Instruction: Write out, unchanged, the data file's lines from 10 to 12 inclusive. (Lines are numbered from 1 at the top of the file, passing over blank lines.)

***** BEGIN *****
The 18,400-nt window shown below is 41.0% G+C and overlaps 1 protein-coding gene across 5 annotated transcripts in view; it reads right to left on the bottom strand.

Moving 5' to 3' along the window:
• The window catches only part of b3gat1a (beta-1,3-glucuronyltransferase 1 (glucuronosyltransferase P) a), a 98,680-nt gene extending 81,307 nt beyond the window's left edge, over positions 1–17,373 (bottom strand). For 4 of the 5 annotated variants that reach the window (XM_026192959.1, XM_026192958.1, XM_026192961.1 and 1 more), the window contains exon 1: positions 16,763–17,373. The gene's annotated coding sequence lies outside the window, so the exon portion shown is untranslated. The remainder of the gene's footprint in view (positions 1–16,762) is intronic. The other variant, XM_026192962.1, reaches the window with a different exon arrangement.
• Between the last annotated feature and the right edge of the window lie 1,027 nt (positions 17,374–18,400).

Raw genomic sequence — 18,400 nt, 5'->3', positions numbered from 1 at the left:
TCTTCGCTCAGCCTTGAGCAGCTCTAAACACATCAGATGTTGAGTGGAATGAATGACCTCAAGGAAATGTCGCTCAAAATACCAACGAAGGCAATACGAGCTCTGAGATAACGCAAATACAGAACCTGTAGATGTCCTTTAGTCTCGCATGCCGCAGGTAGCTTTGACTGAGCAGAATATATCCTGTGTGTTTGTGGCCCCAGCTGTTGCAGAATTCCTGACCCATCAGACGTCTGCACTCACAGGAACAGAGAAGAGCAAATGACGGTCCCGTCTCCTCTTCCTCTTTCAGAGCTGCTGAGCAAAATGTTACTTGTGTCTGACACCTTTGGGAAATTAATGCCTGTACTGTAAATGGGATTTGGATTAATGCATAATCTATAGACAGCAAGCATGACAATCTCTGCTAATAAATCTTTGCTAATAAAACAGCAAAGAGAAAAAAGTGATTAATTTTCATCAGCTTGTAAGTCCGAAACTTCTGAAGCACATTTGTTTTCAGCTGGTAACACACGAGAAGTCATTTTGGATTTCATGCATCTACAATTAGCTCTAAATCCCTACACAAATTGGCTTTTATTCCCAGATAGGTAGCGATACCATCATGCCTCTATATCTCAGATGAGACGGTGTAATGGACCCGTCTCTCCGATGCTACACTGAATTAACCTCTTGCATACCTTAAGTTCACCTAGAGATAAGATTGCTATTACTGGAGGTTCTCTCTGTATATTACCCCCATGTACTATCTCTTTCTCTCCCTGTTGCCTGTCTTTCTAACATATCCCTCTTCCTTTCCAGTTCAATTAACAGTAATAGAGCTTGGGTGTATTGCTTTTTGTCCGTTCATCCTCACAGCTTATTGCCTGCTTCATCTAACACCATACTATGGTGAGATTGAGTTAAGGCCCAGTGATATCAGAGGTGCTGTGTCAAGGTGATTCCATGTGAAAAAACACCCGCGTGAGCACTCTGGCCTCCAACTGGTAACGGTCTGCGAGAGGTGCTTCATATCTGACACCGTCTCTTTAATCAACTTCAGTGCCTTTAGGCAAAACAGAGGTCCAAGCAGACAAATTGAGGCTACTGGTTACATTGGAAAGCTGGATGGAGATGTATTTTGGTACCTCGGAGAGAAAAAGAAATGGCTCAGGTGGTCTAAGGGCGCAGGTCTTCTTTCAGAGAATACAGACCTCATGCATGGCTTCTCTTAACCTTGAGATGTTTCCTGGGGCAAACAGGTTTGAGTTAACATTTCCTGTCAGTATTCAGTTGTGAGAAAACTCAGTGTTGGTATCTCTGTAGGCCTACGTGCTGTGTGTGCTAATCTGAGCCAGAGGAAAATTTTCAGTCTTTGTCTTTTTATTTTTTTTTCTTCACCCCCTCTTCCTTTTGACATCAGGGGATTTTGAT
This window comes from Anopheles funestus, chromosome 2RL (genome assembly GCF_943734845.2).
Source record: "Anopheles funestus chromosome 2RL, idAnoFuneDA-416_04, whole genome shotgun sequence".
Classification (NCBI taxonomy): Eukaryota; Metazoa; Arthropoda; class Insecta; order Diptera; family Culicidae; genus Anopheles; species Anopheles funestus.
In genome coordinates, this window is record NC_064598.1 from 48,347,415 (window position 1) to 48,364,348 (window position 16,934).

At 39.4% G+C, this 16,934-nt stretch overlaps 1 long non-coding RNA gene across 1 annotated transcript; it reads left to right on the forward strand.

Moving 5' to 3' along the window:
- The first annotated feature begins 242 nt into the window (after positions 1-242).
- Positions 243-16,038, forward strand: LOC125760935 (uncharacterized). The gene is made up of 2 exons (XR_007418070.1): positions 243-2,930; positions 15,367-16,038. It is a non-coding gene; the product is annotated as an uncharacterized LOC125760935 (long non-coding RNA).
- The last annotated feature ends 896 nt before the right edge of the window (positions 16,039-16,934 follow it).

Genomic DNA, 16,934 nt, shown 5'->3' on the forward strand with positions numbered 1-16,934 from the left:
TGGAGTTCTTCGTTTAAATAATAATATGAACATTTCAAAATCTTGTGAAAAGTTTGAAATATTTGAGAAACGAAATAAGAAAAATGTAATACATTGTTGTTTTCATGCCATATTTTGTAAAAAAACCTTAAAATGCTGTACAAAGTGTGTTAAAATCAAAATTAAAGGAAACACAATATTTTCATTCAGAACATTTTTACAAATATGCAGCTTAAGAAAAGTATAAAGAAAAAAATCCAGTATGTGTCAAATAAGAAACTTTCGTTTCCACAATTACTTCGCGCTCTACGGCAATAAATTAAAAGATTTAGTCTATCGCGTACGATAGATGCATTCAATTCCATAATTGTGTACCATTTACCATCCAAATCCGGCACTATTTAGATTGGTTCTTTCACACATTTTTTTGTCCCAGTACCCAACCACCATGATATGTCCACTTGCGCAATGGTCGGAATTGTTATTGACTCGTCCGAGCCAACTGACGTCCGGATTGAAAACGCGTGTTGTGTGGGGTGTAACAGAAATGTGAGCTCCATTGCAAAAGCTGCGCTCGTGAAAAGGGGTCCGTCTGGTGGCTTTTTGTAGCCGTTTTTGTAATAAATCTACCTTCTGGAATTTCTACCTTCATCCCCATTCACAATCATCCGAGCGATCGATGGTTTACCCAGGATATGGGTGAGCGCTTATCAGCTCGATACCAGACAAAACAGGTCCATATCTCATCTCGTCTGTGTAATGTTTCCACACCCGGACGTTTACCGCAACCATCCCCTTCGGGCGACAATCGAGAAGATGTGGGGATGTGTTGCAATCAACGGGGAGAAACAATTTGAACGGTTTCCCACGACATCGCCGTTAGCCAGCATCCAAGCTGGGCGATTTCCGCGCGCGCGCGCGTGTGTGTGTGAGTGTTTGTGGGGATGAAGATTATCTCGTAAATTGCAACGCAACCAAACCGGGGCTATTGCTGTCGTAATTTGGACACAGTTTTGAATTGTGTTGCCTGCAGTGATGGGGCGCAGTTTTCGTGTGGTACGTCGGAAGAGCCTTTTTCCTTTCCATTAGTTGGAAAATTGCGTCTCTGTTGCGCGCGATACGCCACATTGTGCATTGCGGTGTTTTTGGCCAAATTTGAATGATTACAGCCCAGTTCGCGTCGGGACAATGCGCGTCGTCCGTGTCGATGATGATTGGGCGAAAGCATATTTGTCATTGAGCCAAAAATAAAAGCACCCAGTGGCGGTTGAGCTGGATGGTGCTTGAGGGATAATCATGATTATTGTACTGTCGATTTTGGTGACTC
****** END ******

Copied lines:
In genome coordinates, this window is record NC_064598.1 from 48,347,415 (window position 1) to 48,364,348 (window position 16,934).

At 39.4% G+C, this 16,934-nt stretch overlaps 1 long non-coding RNA gene across 1 annotated transcript; it reads left to right on the forward strand.

Moving 5' to 3' along the window: